Productivity Requires Producing More than You Consume

This is the twelfth post in a series on productivity1. The articles are based on content from a workshop I led at The Makers Summit.

In our historical moment, nothing is easier than scrolling through endless posts of the work that other people are doing. I said before that information has always been an available distraction, but it could be argued that we’ve never had easier access to such an immense amount of content. Living in such an environment tends to shift our default setting to consumption.

Consumption isn’t bad in and of itself, but it can easily become an enemy to productivity. Again, this is more common sense than it is a research project. Looking at things other people have created has always been (and will always be) easier than rolling your sleeves up and attempting to do great work yourself (on top of being healthy, removing distractions and focusing). The tricky part is that needless consumption can parade itself as a productive activity. Whether it’s ‘finding inspiration,’ ‘research,’ ‘keeping up with the industry,’ or even ‘getting organized,’ we’re surprisingly adept at justifying consumption that doesn’t move our work forward.

In a Quora post called “The Hidden Habits of Ineffective People,” Chris Wake says it well2:

Ineffective people, on the other hand, spend the majority of their time consuming the fruits of others’ labor. They are consummate lurkers.

The action part is difficult for a variety of reasons, whether it’s the daunting experience of staring at a blank page or canvas, or the fear that what you produce won’t be good enough. I often let those excuses drive me to a pattern of consumption followed by doing what I know I absolutely has to get done, which is an unproductive, reactionary way of working. Other times, I want what I produce to be perfect, so I labor over the details and continually delay completion.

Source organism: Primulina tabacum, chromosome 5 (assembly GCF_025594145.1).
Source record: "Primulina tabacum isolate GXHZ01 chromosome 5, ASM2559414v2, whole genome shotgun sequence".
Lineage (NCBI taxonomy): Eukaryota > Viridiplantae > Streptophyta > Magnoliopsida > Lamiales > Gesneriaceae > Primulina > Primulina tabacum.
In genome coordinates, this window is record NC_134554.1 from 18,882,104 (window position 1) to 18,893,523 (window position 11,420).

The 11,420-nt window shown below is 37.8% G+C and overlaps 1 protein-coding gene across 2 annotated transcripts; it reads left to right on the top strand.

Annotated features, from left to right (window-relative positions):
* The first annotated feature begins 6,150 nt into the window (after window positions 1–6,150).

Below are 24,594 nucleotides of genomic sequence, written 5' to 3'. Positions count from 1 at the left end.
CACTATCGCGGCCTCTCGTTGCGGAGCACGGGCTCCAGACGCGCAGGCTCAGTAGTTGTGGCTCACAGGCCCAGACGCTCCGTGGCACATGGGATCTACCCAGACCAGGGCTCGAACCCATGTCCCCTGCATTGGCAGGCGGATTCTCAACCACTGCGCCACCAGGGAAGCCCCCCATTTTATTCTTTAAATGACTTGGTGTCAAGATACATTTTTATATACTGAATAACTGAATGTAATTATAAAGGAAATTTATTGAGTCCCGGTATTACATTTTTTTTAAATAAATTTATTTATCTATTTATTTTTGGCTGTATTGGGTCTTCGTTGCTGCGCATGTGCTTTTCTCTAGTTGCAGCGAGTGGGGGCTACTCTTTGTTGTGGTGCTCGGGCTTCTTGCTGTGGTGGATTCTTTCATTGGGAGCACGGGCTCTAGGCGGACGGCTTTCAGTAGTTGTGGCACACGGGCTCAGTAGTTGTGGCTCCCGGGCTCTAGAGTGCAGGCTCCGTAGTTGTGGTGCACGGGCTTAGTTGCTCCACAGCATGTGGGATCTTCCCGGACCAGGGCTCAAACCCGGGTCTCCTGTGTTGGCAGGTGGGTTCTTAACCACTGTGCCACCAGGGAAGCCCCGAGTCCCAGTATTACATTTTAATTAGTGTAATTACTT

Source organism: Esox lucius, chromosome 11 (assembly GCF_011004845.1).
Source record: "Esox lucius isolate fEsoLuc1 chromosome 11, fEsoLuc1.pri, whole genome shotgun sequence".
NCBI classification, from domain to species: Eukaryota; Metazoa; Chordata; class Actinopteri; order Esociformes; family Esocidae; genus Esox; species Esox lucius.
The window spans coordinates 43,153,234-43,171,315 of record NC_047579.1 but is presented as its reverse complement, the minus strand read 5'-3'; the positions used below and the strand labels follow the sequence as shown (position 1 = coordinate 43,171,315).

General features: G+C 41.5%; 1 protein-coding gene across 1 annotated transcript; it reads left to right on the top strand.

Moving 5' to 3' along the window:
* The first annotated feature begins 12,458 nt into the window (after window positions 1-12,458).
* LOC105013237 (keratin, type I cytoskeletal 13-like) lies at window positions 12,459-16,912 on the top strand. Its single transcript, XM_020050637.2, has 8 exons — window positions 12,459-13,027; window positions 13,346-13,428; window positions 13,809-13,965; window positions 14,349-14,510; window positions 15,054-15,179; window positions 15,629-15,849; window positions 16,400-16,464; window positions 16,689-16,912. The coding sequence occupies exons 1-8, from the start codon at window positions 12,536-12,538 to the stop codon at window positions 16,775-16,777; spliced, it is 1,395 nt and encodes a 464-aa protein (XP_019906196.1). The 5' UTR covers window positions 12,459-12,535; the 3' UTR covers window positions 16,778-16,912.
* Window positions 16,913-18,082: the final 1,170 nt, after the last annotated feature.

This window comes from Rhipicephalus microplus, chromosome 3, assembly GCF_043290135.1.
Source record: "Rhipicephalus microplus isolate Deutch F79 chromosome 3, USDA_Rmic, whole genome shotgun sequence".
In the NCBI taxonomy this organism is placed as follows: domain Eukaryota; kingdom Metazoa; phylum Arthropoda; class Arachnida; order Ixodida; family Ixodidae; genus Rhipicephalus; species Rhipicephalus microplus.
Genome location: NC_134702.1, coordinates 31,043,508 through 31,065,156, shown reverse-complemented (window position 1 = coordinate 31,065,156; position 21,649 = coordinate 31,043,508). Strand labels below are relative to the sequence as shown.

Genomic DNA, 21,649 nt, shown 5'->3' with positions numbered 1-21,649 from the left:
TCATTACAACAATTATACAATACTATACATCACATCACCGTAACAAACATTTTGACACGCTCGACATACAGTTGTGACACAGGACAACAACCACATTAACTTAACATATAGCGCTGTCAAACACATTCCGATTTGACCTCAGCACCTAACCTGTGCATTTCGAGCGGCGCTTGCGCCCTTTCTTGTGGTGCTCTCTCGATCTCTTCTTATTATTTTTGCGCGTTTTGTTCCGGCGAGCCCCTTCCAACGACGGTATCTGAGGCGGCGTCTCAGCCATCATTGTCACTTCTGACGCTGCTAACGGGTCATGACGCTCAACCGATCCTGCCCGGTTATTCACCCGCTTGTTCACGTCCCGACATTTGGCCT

Producing creates inertia

Repeatedly making things works to change our default setting from consumer to producer, turning action into a habit over time. Again, Chris Wake explains this well:

Effective people tend to create a lot of content. Content can mean a lot of things – but the rule is always the same, create more than you consume.

The act of starting something, working on it and finishing it creates productive inertia. It’s satisfying. Once you’ve broken out of a pattern of consumption and tasted the satisfaction of hard work and the reward of completion, you begin to develop a hunger for finishing.

Quantity begets quality

Our life experience often shows us an inverse relationship between quantity and quality—as the quantity of production increases, quality goes down. There’s less time to focus on each individual item.

It might seem counter-intuitive, but focusing on quantity over quality begets not only more work, but better quality.

In a book called Art and Fear, David Bayles and Ted Orland illustrated this point through a story about a ceramics class3.

The ceramics teacher announced on opening day that he was dividing the class into two groups. All those on the left side of the studio, he said, would be graded solely on the quantity of work they produced, all those on the right solely on its quality.

His procedure was simple: on the final day of class he would bring in his bathroom scales and weigh the work of the “quantity” group: 50 pounds of pots rated an “A”, 40 pounds a “B”, and so on. Those being graded on “quality”, however, needed to produce only one pot — albeit a perfect one — to get an “A”.

Well, grading time came and a curious fact emerged: the works of highest quality were all produced by the group being graded for quantity.

It seems that while the “quantity” group was busily churning out piles of work—and learning from their mistakes — the “quality” group had sat theorizing about perfection, and in the end had little more to show for their efforts than grandiose theories and a pile of dead clay.

Action begets action in our lives—the more we produce, the more we will want to produce and the better the result will be.

1. You can read the story behind this blog series and find links to all of the resources here.2. You can read all of Chris Wake’s “Hidden Habits of Ineffective People” on Quora.3. You can read more about Art and Fear on Ted Orland’s website.

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Practicing the art of bringing guns to a knife fight.

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